Android 8.1 now shows the performance of a Wi-Fi network before connecting to it

Google has announced that Android will now reveal the speed of a nearby Wi-Fi network, so that you can decide whether the speed is good enough for you before you connect to it.

Representational image

Representational image

Obviously, it comes with a few conditions. It will not work with your neighbour's Wi-Fi network, but only on public and open networks. Secondly, it will not tell you the exact speed but just give you a rough idea, one that should be enough for you to decide on whether to connect to it or not. The third and most important bit of all, is that you will have to be running Android 8.1 Oreo on your smartphone.

To check the speed, you go to the same place on your smartphone, like you always do. Tap on Settings, then Wi-Fi. Tap on the Wi-Fi toggle to switch it on and you will now see not just the networks available, but also the speed provided by each of those public networks.

As for the categorisation, the speeds are classified into four labels, Very Fast, Fast, OK or Slow.

And now, for the most important bit on your path to free Wi-Fi...

Google on its support page indicates that network labelled as 'Very Fast' will let you "stream very high-quality videos". Indeed, this is the one that you will rarely see in India, unless you happen to be close to a Google Station, may be.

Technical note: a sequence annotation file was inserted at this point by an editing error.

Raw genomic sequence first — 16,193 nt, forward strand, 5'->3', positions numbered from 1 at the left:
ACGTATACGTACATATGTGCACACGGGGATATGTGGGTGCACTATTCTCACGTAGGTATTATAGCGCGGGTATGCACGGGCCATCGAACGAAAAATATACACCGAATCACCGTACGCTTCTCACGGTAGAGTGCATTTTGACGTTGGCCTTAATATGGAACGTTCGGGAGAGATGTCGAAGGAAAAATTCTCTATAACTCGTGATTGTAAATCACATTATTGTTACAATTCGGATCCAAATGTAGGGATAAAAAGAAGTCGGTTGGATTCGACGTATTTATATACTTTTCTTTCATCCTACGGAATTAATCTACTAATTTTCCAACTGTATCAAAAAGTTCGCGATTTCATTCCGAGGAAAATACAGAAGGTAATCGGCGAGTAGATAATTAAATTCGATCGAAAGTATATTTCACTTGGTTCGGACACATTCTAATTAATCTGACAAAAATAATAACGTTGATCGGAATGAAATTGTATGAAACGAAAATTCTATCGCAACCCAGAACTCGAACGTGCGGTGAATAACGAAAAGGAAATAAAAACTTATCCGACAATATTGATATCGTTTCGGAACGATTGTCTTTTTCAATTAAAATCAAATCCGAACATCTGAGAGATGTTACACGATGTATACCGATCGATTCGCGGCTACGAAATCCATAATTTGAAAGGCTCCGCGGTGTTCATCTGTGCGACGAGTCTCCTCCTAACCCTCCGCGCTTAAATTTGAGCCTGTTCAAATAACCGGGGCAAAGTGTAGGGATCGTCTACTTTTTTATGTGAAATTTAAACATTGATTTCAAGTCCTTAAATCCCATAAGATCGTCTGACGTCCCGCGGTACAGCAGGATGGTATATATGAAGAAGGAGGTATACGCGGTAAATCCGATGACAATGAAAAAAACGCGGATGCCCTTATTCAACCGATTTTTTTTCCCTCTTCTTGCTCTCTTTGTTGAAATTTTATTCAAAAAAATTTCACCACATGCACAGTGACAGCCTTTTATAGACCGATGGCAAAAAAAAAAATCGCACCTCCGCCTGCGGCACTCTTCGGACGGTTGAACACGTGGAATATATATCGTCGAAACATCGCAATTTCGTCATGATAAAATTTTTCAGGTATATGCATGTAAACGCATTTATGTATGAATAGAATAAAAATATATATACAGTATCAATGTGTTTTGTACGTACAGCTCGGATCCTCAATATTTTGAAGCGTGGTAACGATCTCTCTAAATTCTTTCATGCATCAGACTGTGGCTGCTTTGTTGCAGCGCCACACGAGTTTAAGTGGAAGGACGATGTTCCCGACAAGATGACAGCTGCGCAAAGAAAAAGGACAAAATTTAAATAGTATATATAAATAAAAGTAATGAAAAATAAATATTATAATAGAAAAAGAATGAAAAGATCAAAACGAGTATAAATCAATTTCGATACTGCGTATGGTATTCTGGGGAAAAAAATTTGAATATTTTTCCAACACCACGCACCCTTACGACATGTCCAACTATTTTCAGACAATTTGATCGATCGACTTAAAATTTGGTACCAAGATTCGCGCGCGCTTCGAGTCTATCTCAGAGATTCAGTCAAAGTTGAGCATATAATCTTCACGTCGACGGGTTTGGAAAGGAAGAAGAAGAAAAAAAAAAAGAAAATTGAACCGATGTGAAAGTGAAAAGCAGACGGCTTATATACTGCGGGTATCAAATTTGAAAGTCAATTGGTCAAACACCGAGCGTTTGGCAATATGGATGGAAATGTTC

'Fast' will basically let you "stream most videos", so it's basically good enough for streaming YouTube videos in standard definition.

The 'OK' label sits at the bottom end of this table. It means that you should be looking elsewhere if you want to stream videos. But if all you want to do is "read webpages, use social media and stream music" then it should be good enough for you to connect to.

Lastly, there is the 'Slow' label. As the name of the label rightfully implies, it is slow, but Google claims that these should still be good enough for Wi-Fi calling and sending messages (WhatsApp, Messenger and more). In short, you need to hunt for a better network.

Now only if we all were on Android 8.1 Oreo!


Updated Date: Jan 23, 2018 07:33 AM